December 5, 2012
Salford nurse accused of Oldham baby's manslaughter after 'botched' circumcision defends method
A nurse accused of the manslaughter of a four-week-old baby after a home circumcision said today she had carried out "more than a thousand" such procedures without a single problem.
Grace Adeleye, 67, performed the procedure on Goodluck Caubergs without anaesthetic and using only a pair of scissors, forceps and olive oil, Manchester Crown Court heard.
Goodluck was born on March 22, 2010, in Rochdale Infirmary and died on April 17, after bleeding to death the day after the circumcision, aged 27 days old.
The defendant is originally from Nigeria, where she qualified as a nurse and midwife, as [are] the youngster's parents, where the circumcision of newborns is the tradition for Christian families, the jury heard.
Mrs Adeleye said after praying before the operation, as is her custom, she used the traditional, Nigerian "clamp and cut" method, which she had used hundreds of times, without any pain-killers for the child.
And she told the jury when she left the boy with his parents, Sylvia Attiko and Olajunti Fatunla, there [were] no problems but [she] warned them to monitor closely any bleeding from the wound.
But today Mrs Adeleye, a mother-of-six told the jury she herself performed circumcisions on her two grandsons and carried out more than a thousand such ops while practising in Nigeria.
She said it was custom to have a naming ceremony for the child on the eighth day after birth then she would travel from church to church performing the operation.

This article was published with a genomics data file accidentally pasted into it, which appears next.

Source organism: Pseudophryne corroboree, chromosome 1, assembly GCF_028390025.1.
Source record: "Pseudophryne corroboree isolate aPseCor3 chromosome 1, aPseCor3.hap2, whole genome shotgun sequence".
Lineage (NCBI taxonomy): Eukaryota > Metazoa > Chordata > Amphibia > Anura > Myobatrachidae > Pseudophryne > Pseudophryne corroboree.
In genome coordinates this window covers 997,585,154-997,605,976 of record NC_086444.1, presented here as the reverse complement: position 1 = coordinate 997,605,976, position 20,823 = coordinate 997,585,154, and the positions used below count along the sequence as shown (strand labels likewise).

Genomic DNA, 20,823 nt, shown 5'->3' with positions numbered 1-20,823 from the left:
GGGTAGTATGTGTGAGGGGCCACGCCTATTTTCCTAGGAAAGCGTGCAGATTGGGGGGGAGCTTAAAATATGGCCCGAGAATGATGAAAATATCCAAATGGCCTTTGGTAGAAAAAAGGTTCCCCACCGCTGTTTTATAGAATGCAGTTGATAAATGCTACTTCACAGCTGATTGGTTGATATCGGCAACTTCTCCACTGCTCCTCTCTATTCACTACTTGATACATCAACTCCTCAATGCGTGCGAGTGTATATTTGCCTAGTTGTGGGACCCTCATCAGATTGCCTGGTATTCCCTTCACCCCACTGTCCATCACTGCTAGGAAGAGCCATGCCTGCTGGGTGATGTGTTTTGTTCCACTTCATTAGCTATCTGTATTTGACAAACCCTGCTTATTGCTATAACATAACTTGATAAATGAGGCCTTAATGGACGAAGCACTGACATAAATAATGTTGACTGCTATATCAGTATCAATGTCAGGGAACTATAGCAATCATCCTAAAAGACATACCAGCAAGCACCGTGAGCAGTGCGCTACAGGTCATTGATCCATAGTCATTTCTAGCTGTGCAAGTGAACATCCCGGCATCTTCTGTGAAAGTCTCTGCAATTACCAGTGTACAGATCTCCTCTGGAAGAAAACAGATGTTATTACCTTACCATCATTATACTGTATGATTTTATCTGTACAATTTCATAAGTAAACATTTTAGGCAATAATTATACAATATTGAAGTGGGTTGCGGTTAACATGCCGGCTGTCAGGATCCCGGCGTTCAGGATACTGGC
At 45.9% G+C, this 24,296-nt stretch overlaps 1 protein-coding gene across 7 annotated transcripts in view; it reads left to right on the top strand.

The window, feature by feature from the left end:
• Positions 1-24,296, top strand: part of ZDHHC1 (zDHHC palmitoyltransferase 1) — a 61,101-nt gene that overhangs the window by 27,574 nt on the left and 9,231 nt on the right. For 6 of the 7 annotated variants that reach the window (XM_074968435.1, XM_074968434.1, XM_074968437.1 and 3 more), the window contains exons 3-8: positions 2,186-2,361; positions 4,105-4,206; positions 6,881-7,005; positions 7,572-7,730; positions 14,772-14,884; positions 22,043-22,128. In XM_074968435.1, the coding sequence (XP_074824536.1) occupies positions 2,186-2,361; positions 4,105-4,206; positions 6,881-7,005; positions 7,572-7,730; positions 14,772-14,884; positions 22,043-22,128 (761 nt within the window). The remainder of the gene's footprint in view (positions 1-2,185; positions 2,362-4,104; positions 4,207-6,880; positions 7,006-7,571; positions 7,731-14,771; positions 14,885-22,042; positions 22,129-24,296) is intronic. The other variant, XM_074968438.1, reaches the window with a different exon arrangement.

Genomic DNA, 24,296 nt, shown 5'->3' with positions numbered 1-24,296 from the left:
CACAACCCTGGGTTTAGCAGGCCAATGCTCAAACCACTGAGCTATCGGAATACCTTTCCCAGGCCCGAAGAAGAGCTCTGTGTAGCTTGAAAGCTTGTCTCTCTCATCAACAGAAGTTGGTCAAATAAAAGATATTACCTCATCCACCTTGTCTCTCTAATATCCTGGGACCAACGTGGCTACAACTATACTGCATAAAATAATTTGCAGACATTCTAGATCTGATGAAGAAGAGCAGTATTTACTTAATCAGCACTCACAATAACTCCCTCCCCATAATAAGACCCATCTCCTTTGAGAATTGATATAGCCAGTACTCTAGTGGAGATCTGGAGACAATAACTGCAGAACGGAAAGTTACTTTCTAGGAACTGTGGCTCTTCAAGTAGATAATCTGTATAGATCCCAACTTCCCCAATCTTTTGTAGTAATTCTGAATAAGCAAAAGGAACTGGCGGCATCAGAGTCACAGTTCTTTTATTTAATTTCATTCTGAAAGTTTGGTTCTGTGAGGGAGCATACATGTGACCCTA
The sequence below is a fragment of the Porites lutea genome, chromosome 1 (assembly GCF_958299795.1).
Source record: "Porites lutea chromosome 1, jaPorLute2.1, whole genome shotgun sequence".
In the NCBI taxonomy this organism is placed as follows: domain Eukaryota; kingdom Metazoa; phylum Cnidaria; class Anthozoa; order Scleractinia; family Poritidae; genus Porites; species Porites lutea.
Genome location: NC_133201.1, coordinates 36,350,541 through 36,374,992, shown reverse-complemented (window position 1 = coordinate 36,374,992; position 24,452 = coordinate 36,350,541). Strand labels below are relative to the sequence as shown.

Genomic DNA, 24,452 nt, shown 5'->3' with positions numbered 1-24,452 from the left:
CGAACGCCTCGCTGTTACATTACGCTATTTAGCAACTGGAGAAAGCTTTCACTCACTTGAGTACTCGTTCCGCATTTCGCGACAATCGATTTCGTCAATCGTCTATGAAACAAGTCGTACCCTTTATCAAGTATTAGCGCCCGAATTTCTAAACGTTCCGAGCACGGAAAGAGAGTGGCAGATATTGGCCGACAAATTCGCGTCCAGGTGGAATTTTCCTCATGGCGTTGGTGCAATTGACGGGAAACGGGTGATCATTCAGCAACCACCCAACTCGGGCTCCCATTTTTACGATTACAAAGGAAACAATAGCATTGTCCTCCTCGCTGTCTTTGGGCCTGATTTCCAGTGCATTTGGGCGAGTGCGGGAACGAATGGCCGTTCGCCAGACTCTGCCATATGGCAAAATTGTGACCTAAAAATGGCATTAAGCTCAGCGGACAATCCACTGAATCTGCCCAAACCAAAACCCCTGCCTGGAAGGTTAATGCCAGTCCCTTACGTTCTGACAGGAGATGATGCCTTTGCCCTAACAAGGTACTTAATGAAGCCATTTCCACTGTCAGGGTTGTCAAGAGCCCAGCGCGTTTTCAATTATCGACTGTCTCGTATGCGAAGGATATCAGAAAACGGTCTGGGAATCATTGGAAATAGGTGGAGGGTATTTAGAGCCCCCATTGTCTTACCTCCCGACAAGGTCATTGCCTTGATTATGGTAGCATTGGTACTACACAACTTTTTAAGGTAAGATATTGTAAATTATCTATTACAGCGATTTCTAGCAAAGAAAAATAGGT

And since coming to the UK in 2004, working as a state registered nurse in Litchfield, she had performed a further 20 home circumcisions.
None had required hospital treatment or suffered excessive bleeding.
Mrs Adeleye said she performed the same circumcision technique on Goodluck like the others.
"It's the cultural one in Nigeria. It's clamp and cut," she said.
Peter Wright QC, defending asked her: "Is there anaesthetic administered to the child before the procedure?"
"We don't usually, no," she replied.
"The culture, why we don't need anaesthetic, that's why we do it early in life. We believe if it's done early the pain is not as well as in an older child."
The prosecution claim Adeleye also failed in her duty of care to the child because the boy's parents knew nothing about the procedure or medical matters.
But the witness said she had discussed the procedure and what needed to be done with firstly the father then the mother separately,
"Mr Fatunla asked me , he told me about the procedure he wanted to do," the defendant told the jury.
"He said he has inquired amongst the Nigerians. That he wanted to do the cultural one."
She added: "He said he's scared of blood. He said he doesn't want to see blood."
Mrs Adeleye said she did not want to use "big medical words" so spoke to the father in their own Yoruba dialect from Nigeria - and stressed the boy must be monitored for bleeding from the wound.
The defendant said she questioned the parents about the health of mother and baby, sterilised the instruments she used and cleaned the boy's groin with TCP before the op began.
She used artery forceps to clamp the excess skin for one minute then used surgical scissors to "trim" the foreskin which only took a "few seconds," before gauze, vaseline and bandages were applied.
The skin was given to the boy's father, because Nigerian custom has it, that if it is discarded carelessly the boy will grow into a "promiscuous" man, the jury were told.
Mrs Adeleye said she remained at the house for one hour to monitor any bleeding before leaving.
She told the jury there was "no problem" with the parents thanking her and about to cook a meal before she left.
She told the jury they would hardly have been "dining and wining" if there had been complications with their son's op.